I’ve never really understood the whole Ford vs. Chevy dispute, for it seems that both camps have some pretty valid points when it comes to which marque is preferred over the other. If you’re arguing strictly aesthetics, it’s a pretty neck and neck argument as both the F-1 and the’48-’55 Chevys have a popular following, as do the mid-’50s F-100s versus the Tri-Five Chevys. Get into the ’60 though and the lines of popularity can start to quickly blur. The early ’60s Fords with their boxy unibody styling leave many with something more to be desired, while the Chevys of the era are similarly lacking in some minds. Forging onwards further into the decade and the popularity of the new C10 body style and features in 1967 today absolutely crushes the Ford camp. Be it parts availability, body styling, or mechanics, the Fords from the late ’60s-and-later just don’t seem to get nearly as much love as their Chevy brethren.
When it comes to engines, the Chevy small-block has been a mainstay, generating loyalty with hot rodders soon after its introduction in 1955. Its Ford equivalent, the Y-block, never really caught on and was soon replaced by Ford’s first generation of small-block V-8s in the early to mid-’60s. The 289 and later the 302 and 351ci Ford engines, however, never seemed to catch up with the popularity shared by the Chevy engine line. Perhaps it was the confusion of cross application parts (it’s been said that the standard 302 family had nearly a half dozen different water pumps to choose from depending on the application) that kept guys from replacing their wore out Ford engines with similar drive train components. Perhaps it was junkyard and aftermarket availability that partially soured the Ford aftermarket. Whatever it was, there was a distinct increase in the number of trucks that were being built using Chevy power over Ford.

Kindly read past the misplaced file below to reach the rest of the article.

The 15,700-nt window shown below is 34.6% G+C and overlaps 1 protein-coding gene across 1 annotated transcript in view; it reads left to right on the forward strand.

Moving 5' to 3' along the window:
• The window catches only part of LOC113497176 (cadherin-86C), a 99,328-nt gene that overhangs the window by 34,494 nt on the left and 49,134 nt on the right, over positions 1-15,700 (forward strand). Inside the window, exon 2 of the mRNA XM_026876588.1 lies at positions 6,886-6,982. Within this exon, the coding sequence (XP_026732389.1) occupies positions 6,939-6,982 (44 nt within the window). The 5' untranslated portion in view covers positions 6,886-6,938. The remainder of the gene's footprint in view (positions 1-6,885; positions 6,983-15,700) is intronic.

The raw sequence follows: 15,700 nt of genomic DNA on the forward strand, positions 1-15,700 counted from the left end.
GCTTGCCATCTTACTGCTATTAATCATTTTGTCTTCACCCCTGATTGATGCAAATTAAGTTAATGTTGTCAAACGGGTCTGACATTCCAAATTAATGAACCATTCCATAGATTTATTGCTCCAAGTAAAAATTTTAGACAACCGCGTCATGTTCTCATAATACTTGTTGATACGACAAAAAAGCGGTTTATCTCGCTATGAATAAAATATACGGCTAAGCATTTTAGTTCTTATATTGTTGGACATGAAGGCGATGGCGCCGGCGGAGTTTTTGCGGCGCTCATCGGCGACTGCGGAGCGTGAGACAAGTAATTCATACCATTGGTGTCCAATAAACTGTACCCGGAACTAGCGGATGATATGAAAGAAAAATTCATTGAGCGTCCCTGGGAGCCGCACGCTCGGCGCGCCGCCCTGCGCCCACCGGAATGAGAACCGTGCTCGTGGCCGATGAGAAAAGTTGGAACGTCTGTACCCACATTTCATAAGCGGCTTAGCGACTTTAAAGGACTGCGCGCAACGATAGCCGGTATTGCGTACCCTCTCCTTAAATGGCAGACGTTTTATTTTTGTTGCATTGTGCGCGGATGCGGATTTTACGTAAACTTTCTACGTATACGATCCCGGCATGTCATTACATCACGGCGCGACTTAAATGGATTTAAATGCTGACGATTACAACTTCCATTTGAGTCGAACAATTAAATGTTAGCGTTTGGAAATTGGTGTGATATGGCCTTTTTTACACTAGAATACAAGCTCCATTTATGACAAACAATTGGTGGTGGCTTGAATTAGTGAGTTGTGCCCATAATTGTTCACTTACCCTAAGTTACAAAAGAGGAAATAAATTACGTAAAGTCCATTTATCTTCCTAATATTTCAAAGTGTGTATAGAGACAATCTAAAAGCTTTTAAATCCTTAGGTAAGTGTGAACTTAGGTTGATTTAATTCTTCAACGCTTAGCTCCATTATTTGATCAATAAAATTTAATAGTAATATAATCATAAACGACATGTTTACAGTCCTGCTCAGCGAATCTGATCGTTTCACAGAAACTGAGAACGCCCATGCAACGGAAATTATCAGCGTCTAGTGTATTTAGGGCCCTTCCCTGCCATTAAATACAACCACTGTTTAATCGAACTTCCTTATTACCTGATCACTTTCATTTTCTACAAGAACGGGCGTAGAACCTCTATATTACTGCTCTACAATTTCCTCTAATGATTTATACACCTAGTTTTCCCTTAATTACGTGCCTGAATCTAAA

But today, things have swung back around for the diehard Blue Oval bleeders, and the aftermarket has definitely played catch up, providing everything one needs to maintain that Ford in their Ford. From pulley kits, brackets, and dress-up items to long- and short-block rebuilds and crate engines, it’s all there now for the taking and has never before been easier.
To build the Speedway Motors 302 Ford Hot Rod Engines, the BluePrint Engines team starts w
Speedway Motors saw the writing on the wall for the loyal Ford owners and recently expanded their accessory line, teaming up with BluePrint Engines to introduce a freshly rebuilt 302 Ford Hot Rod Crate Engine. Perfect for any Ford enthusiast looking to upgrade that F-series pickup (or perhaps that Chevy guy who really wants to stir the pot!), Speedway’s 302 is assembled using the industry’s best parts by some of the finest assembly wrenches in the business. Speedway’s crate 302 is engineered for the street, which makes it manageable in any street application and gives it that extra edge over some of the other crate engine manufacturers. From the valvetrain to the intake, to the cam to the ignition, everything has been chosen to be as complete a package with zero guesswork necessary to plug-and-play. Every engine is even dyno-tuned to ensure that the package is ready to rock and roll upon delivery, with a hard copy of the dyno sheet enclosed in the instruction manual so you know exactly what you’re getting.
Never before has it been so easy to maintain that loyalty to the marque on the front of your truck. But don’t take my word for it, check it out for yourself and see what it takes to put together an engine as bulletproof as Speedway Motor’s 302 Hot Rod Crate Engine. CCT
The crankshaft is a premium cast piece that is ground 10/10, micro-polished, and then prec
Assembly begins with new main bearings and the installation of the crankshaft.
Seasoned engine builders assemble each engine, taking time and care to follow proper tight
A high-volume Melling oil pump is installed to deliver reliable and consistent oil pressur
One key to performance is the hydraulic roller camshaft, which has 0.543-inch intake and 0